A Puritan in Babylon: The Story of Calvin Coolidge

By William Allen White | Go to book overview

CHAPTER V
In Which Our Hero Takes His First Faltering Forward Steps Toward the Big Wide World

WHEN Calvin Coolidge came to Northampton in September, 1895, he made the final break with his past. His father and grandfather had been farmers and peace officers in and around Plymouth Notch for seventy-five years. His grandfather had entailed a piece of land for the youth, and the neighbors remember that his father was saddened by the boy's departure. Yet the father must have known when he took Calvin down to Ludlow with the calf that autumn day ten years before, that his little boy was lost to Plymouth and to Vermont. He hoped that the boy would "keep store"; preferably a drug store. Calvin demurred: "Well, you wouldn't want me to sell rum, would you, father?" And the slick answer turned away the elder man's wrath.1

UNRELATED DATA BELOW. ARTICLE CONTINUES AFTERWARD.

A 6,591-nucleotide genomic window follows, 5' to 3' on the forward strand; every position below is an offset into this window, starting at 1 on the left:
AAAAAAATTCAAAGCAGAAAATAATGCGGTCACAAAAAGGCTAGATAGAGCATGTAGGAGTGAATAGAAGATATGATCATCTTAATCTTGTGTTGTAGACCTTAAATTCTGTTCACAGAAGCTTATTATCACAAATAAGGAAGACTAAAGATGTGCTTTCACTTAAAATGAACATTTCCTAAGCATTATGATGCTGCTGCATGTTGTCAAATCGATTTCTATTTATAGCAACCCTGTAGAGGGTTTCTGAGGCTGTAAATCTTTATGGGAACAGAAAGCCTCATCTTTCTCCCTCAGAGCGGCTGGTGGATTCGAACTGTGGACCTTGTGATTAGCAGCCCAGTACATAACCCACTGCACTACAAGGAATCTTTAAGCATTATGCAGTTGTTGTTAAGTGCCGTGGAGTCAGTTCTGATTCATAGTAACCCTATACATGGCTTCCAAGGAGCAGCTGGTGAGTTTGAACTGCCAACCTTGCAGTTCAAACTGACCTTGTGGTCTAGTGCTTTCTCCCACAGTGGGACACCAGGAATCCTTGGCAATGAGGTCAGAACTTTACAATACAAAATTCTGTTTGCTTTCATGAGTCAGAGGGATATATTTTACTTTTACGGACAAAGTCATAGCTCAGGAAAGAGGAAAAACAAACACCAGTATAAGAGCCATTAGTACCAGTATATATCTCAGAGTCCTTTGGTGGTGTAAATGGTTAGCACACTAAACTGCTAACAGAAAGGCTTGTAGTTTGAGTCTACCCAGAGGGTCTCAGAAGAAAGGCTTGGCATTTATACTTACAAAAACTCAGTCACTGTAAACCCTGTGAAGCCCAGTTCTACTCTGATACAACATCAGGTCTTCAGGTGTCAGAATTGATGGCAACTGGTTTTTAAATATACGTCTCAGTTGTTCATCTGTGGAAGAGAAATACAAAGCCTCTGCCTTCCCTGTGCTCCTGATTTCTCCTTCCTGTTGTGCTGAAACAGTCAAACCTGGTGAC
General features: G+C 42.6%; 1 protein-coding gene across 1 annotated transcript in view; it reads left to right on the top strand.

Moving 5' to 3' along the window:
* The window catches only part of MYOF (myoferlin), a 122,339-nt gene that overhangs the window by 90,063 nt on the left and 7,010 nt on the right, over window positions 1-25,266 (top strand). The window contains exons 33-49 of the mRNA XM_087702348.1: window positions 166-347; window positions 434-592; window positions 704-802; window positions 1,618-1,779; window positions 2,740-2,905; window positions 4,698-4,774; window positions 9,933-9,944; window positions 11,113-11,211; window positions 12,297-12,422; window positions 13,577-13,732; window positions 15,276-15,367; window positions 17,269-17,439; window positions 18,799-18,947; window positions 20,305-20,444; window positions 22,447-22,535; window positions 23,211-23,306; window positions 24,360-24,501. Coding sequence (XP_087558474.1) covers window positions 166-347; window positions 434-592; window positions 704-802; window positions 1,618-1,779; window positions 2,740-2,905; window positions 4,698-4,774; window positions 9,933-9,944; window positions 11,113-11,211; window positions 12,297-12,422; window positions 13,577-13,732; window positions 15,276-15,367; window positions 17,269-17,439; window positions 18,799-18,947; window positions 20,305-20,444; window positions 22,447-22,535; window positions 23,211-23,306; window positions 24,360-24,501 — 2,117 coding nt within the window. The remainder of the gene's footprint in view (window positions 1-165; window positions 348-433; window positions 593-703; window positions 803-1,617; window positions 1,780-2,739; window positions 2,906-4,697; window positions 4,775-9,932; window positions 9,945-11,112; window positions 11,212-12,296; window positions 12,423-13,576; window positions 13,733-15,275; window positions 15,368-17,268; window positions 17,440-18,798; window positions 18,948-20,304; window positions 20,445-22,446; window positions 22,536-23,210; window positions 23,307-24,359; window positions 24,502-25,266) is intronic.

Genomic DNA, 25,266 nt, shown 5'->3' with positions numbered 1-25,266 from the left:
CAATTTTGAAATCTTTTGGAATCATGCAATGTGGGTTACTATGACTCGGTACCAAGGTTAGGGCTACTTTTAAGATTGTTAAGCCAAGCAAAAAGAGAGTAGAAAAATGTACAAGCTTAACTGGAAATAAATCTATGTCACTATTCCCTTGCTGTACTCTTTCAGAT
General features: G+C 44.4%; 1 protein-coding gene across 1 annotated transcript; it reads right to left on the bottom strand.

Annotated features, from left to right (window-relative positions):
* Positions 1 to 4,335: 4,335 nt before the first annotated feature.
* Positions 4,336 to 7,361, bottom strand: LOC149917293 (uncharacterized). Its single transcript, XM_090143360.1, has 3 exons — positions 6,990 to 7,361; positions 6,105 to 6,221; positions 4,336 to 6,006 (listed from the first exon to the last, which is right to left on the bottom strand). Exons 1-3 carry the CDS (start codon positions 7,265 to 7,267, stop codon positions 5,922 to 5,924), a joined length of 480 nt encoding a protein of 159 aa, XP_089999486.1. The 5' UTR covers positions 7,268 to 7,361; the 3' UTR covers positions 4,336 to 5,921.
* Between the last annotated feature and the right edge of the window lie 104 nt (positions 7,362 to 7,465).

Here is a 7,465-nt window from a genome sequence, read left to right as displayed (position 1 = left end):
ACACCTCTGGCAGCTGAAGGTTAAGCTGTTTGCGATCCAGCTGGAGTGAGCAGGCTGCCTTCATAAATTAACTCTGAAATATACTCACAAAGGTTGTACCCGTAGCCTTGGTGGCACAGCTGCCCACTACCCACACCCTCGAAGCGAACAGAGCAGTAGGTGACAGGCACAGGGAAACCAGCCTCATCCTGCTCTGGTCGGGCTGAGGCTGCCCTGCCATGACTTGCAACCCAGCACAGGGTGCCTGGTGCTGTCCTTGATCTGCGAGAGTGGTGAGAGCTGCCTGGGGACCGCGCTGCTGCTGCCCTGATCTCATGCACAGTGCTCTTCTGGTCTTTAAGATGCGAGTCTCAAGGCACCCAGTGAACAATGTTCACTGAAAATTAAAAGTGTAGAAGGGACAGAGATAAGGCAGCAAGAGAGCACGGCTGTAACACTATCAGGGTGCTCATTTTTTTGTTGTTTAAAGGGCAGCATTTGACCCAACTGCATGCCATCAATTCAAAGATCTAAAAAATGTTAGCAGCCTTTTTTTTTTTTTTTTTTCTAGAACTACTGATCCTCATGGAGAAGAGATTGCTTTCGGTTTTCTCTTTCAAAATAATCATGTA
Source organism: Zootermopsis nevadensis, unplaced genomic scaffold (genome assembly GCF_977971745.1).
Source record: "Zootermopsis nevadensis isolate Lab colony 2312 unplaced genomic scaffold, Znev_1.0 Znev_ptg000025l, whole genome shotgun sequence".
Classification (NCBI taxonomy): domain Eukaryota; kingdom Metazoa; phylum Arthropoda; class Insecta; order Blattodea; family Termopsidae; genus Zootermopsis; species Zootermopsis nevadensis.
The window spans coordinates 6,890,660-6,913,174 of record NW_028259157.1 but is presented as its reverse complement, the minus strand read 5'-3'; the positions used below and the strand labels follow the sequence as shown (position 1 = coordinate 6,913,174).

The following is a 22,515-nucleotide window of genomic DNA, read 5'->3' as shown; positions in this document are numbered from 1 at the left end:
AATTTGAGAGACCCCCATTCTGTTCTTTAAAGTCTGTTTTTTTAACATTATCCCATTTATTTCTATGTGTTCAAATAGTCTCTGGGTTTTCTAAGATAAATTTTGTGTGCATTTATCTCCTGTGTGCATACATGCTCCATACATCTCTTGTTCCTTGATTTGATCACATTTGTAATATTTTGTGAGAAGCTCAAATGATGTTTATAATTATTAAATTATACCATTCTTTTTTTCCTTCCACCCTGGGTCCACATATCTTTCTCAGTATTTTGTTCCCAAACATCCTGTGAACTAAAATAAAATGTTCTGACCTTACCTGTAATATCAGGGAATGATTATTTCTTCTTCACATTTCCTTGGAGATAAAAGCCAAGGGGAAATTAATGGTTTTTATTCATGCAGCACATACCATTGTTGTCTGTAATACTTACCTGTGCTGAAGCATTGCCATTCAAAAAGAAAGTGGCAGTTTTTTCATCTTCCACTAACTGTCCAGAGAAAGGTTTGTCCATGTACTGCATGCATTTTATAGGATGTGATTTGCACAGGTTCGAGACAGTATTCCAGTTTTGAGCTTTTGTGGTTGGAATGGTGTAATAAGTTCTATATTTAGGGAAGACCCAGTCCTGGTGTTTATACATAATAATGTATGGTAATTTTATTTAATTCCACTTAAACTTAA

Calvin Coolidge came to Northampton after spending a summer vacation on the farm following graduation. He has recalled that he read Walter Scott's poems during one of his vacations. He was an industrious boy. His education did not stop when he passed out of the front gate of Amherst. And it is well to note that in those post-college days he was reading "Shakespeare and Milton and found delight in the shorter poems of Kipling, Field and Riley."2

But when he set out definitely to make his fame and fortune in the big world, he gave up childish things. First of all he records that he had his college haircut shorn. The law was the dignified Delilah that took his carroty locks. Then, accompanied by an Amherst friend, he walked into the

____________________
1
Story printed in the newspapers at the father's death; revived when the son died; still currant in plymouth.
2
"Autobiography," p. 73.

-45-

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